Insurance companies should not be allowed to cheat the families of dead American soldiers and Marines.
But that’s what Prudential is accused of: siphoning off hundreds of millions of dollars in interest on service members’ life insurance policies.
Rather than paying a lump sum to survivors when a policyholder dies, Prudential has been keeping the money in its own accounts, issuing checks to the beneficiaries that draw on those funds.
According to a lawsuit filed in a Massachusetts federal court, Prudential then invested the funds in its own portfolio earning 5.69 percent interest, while paying the beneficiaries just 1 percent.
That means, on an average death benefit of $400,000, Prudential allegedly stood to earn $22,760 in interest over the course of a year, while paying survivors just $4,000. When you add this across the more than 5,500 American service members killed in Iraq and Afghanistan, Prudential may have made of hundreds of millions of dollars on the difference.
A Department of Veterans Affairs annual report reveals Prudential paid more than $1.2 billion in death and traumatic injury claims in 2009 alone, earning interest income on nearly every claim. For the year, the document reveals Prudential cleared more than $100 million that allegedly should have gone to grieving families.
And Prudential has been handling the VA’s life insurance claims for 11 years.
Prudential spokesperson Bob DeFillippo refused to comment on the lawsuit, but said there’s nothing wrong, or illegal, about Prudential keeping the death benefits of the bereaved in its portfolio or holding onto a portion of the interest.
“It’s like a checking account with a bank,” he said. “You deposit your money, and the bank pays you a fixed rate of interest. The bank is then free to make money on your deposit by investing it somewhere else.”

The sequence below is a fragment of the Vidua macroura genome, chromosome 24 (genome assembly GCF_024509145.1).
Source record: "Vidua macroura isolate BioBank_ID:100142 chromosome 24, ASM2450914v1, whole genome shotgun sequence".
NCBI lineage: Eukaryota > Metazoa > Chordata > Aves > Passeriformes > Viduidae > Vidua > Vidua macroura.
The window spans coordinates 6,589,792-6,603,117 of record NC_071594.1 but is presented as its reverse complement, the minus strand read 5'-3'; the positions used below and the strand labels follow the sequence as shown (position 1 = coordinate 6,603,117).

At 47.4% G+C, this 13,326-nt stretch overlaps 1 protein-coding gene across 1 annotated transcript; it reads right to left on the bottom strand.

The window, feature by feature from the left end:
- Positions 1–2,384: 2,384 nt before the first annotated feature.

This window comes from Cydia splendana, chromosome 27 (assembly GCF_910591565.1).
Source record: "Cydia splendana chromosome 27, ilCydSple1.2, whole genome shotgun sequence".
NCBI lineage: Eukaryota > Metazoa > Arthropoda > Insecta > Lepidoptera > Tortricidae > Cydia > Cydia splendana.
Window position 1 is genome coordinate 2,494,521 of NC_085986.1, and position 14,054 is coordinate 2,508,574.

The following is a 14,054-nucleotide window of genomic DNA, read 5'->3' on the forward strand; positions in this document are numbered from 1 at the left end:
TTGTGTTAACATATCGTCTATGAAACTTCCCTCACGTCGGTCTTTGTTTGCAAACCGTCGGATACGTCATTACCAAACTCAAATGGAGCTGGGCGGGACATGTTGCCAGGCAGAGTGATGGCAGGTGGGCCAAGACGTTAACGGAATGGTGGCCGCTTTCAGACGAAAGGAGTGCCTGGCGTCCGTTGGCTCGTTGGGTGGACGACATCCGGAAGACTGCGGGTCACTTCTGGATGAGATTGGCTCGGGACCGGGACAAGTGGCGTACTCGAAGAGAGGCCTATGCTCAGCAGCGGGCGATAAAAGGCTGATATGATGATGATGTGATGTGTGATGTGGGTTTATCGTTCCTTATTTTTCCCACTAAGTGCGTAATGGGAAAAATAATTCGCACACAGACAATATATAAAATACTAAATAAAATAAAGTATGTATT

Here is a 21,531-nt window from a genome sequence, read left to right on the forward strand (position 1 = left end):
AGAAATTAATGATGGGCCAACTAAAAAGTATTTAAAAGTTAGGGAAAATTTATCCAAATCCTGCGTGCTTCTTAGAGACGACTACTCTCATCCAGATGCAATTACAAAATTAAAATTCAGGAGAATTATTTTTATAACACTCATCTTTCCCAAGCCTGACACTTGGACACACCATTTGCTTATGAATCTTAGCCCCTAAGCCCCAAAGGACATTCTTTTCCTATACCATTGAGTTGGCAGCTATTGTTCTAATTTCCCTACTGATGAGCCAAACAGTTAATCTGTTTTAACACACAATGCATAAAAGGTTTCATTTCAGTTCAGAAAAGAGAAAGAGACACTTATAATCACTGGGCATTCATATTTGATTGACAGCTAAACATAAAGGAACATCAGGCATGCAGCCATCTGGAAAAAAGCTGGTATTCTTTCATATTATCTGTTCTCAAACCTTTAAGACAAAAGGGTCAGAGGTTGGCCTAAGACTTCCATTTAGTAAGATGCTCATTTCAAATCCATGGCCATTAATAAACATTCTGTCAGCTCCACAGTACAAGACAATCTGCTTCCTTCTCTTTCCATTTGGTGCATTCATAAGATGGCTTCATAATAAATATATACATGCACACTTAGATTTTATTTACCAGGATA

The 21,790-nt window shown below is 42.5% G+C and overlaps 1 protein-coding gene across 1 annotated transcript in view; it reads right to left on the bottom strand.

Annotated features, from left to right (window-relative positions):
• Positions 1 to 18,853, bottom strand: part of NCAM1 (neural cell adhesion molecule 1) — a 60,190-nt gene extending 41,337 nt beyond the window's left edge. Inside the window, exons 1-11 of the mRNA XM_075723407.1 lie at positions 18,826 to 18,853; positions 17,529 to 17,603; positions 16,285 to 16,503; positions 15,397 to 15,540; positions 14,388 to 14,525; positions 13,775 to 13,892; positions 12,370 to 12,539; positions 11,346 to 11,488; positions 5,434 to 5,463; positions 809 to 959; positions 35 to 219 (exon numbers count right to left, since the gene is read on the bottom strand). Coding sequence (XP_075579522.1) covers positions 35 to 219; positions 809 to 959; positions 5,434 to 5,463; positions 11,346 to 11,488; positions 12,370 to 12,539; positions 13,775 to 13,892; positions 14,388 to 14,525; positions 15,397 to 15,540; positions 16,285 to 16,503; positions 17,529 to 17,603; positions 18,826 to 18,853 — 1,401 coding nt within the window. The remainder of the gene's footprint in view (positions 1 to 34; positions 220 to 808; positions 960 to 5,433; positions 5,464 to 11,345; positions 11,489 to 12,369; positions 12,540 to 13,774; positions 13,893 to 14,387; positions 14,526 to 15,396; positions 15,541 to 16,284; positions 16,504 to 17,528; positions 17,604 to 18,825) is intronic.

In Washington, the reaction to the allegations against Prudential, which first surfaced last month in Bloomberg News, has been predictable. High-ranking Pentagon and VA officials expressed shock and announced investigations. Congressmen and senators introduced bills to change the way insurers pay life insurance policies and planned to hold hearings on the fraud.
But none of them appear to be asking the obvious question: How did private industry come to control the benefits of dead and wounded soldiers in the first place?
Soldiers and veterans pay for the life insurance, which is marketed as a VA program and regulated by acts of Congress. VA documents reveal taxpayers have been chipping in hundreds of millions more in to shore up the fund due to the “extra hazards of military service.” If Prudential were to go belly up, we can only assume Congress would intervene and taxpayers would be on the hook.
“This is a classic example of why we need government,” says Paul Sullivan, executive director of Veterans for Common Sense. “Prudential needs to publicly apologize, pay back the families and sever their ties with the VA.”
And after that, the government should administer the program itself.
Because there should be no room for corporate profit when it comes to grieving the death of a loved one in war.
Aaron Glantz is an editor at New America Media and author of the book, “The War Comes Home: Washington’s Battle Against America’s Veterans” (University of California Press). He can be reached at firstname.lastname@example.org.
You can read more Progressive Media Project pieces by clicking here.